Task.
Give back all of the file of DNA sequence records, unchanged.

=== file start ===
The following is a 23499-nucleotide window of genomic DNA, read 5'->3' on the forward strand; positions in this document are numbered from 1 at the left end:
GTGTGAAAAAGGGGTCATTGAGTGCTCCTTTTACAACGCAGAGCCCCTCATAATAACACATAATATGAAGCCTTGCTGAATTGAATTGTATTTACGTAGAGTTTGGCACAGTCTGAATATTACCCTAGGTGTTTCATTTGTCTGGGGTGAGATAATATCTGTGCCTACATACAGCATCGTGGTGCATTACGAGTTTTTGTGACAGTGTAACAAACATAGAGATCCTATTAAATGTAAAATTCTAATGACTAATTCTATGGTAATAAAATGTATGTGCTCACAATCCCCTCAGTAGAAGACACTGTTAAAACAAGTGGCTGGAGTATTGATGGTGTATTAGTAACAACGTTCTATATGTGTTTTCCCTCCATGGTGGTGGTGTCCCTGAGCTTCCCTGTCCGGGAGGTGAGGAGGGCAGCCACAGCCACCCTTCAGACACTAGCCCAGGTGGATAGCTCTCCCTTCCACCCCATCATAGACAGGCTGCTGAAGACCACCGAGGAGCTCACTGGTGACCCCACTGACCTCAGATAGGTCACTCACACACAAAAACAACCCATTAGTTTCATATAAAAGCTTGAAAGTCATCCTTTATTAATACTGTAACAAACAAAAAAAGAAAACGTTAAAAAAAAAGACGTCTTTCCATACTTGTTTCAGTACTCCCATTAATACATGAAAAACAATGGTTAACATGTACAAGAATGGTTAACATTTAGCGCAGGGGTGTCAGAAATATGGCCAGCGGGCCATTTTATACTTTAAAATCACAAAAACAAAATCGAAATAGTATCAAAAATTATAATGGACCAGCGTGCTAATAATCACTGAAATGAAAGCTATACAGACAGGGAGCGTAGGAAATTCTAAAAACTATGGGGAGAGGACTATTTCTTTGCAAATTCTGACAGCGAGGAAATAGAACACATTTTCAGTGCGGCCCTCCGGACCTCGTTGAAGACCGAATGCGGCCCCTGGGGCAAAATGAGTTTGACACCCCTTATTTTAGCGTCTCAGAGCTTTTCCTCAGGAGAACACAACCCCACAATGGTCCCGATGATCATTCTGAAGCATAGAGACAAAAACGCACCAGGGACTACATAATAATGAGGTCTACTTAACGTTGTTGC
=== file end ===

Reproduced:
The following is a 23499-nucleotide window of genomic DNA, read 5'->3' on the forward strand; positions in this document are numbered from 1 at the left end:
GTGTGAAAAAGGGGTCATTGAGTGCTCCTTTTACAACGCAGAGCCCCTCATAATAACACATAATATGAAGCCTTGCTGAATTGAATTGTATTTACGTAGAGTTTGGCACAGTCTGAATATTACCCTAGGTGTTTCATTTGTCTGGGGTGAGATAATATCTGTGCCTACATACAGCATCGTGGTGCATTACGAGTTTTTGTGACAGTGTAACAAACATAGAGATCCTATTAAATGTAAAATTCTAATGACTAATTCTATGGTAATAAAATGTATGTGCTCACAATCCCCTCAGTAGAAGACACTGTTAAAACAAGTGGCTGGAGTATTGATGGTGTATTAGTAACAACGTTCTATATGTGTTTTCCCTCCATGGTGGTGGTGTCCCTGAGCTTCCCTGTCCGGGAGGTGAGGAGGGCAGCCACAGCCACCCTTCAGACACTAGCCCAGGTGGATAGCTCTCCCTTCCACCCCATCATAGACAGGCTGCTGAAGACCACCGAGGAGCTCACTGGTGACCCCACTGACCTCAGATAGGTCACTCACACACAAAAACAACCCATTAGTTTCATATAAAAGCTTGAAAGTCATCCTTTATTAATACTGTAACAAACAAAAAAAGAAAACGTTAAAAAAAAAGACGTCTTTCCATACTTGTTTCAGTACTCCCATTAATACATGAAAAACAATGGTTAACATGTACAAGAATGGTTAACATTTAGCGCAGGGGTGTCAGAAATATGGCCAGCGGGCCATTTTATACTTTAAAATCACAAAAACAAAATCGAAATAGTATCAAAAATTATAATGGACCAGCGTGCTAATAATCACTGAAATGAAAGCTATACAGACAGGGAGCGTAGGAAATTCTAAAAACTATGGGGAGAGGACTATTTCTTTGCAAATTCTGACAGCGAGGAAATAGAACACATTTTCAGTGCGGCCCTCCGGACCTCGTTGAAGACCGAATGCGGCCCCTGGGGCAAAATGAGTTTGACACCCCTTATTTTAGCGTCTCAGAGCTTTTCCTCAGGAGAACACAACCCCACAATGGTCCCGATGATCATTCTGAAGCATAGAGACAAAAACGCACCAGGGACTACATAATAATGAGGTCTACTTAACGTTGTTGC